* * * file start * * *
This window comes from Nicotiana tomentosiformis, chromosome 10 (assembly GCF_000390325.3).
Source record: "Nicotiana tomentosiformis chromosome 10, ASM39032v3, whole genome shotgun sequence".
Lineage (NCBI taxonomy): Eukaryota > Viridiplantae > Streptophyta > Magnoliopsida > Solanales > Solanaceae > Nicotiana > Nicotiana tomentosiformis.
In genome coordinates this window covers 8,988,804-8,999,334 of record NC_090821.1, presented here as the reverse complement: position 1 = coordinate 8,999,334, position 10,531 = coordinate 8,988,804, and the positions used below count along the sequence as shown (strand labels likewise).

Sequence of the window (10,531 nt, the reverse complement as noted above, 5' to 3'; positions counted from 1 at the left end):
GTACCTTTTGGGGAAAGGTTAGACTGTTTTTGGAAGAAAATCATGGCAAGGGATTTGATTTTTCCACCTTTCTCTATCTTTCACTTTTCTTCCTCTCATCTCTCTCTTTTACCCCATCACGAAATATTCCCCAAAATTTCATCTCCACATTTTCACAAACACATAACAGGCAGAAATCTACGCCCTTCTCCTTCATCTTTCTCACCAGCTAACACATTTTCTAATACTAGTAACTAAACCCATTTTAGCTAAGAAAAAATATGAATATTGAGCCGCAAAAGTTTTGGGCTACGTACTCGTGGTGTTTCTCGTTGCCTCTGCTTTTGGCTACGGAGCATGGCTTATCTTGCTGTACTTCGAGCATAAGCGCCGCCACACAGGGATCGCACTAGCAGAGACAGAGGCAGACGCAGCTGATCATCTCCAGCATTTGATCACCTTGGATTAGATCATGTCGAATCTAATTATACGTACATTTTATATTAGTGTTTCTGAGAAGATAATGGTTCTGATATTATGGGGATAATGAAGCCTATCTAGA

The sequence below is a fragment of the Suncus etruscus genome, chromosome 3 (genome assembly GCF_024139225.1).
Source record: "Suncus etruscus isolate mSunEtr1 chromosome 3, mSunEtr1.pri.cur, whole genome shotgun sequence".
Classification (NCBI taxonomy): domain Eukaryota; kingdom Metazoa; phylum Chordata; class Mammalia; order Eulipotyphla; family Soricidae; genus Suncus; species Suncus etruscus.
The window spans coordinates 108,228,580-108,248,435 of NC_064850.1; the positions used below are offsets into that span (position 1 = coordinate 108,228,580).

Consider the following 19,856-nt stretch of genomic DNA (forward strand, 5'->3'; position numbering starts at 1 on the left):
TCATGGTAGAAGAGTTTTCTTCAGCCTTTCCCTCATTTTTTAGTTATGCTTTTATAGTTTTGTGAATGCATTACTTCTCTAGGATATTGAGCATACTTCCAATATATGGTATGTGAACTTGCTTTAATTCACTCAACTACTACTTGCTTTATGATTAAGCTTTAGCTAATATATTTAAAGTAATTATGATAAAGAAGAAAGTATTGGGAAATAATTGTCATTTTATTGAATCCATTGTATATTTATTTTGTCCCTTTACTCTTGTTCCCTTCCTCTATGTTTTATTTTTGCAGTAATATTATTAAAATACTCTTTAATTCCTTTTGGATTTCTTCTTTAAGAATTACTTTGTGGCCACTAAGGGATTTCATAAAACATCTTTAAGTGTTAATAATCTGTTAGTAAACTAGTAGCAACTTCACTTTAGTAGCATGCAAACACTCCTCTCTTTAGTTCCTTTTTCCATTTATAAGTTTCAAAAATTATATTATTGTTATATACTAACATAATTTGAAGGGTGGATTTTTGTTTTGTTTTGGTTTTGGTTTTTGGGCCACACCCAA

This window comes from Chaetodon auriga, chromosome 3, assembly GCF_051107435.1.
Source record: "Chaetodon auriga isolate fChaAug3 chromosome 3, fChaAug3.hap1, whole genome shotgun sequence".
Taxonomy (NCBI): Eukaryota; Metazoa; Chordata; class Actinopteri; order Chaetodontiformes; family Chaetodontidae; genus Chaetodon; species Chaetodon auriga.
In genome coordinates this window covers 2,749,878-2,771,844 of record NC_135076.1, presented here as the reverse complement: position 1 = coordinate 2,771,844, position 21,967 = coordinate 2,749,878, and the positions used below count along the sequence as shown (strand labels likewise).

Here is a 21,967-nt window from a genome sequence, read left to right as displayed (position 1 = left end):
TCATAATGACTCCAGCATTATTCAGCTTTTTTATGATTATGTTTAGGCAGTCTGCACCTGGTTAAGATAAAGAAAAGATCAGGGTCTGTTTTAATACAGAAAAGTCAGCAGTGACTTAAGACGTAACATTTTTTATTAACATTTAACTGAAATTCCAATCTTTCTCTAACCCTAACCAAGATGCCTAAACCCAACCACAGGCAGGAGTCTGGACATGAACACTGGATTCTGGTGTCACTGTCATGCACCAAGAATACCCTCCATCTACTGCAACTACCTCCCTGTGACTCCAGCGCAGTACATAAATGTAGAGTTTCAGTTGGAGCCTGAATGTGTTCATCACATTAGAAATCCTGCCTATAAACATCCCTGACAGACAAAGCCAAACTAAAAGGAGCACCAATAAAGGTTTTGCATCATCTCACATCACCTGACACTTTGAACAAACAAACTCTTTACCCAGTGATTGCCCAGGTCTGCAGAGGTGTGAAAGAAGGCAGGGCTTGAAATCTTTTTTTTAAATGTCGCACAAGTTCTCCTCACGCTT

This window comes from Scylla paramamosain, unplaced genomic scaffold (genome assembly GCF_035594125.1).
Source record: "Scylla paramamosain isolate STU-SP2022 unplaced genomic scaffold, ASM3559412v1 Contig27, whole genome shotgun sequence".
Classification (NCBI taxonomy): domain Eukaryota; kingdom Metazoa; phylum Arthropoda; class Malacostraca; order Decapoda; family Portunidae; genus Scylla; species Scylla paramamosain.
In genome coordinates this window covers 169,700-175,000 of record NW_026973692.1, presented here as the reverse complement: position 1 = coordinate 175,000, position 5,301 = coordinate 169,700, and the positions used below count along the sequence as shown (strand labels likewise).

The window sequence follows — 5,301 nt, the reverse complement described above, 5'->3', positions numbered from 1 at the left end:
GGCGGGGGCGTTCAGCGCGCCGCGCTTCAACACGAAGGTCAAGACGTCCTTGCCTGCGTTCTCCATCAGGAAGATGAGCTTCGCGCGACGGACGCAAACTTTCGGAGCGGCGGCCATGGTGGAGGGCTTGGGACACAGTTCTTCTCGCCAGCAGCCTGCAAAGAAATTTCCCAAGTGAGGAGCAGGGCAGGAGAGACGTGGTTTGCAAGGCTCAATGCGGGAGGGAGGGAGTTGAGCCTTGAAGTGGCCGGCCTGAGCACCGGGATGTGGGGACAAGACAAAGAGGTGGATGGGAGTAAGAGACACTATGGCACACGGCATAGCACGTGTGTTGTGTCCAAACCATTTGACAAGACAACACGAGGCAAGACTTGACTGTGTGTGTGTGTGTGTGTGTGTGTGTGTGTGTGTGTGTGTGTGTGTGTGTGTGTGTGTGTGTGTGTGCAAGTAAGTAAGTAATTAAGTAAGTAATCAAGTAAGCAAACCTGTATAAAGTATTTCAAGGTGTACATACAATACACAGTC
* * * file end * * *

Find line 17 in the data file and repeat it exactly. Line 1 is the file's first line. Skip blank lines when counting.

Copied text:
Here is a 21,967-nt window from a genome sequence, read left to right as displayed (position 1 = left end):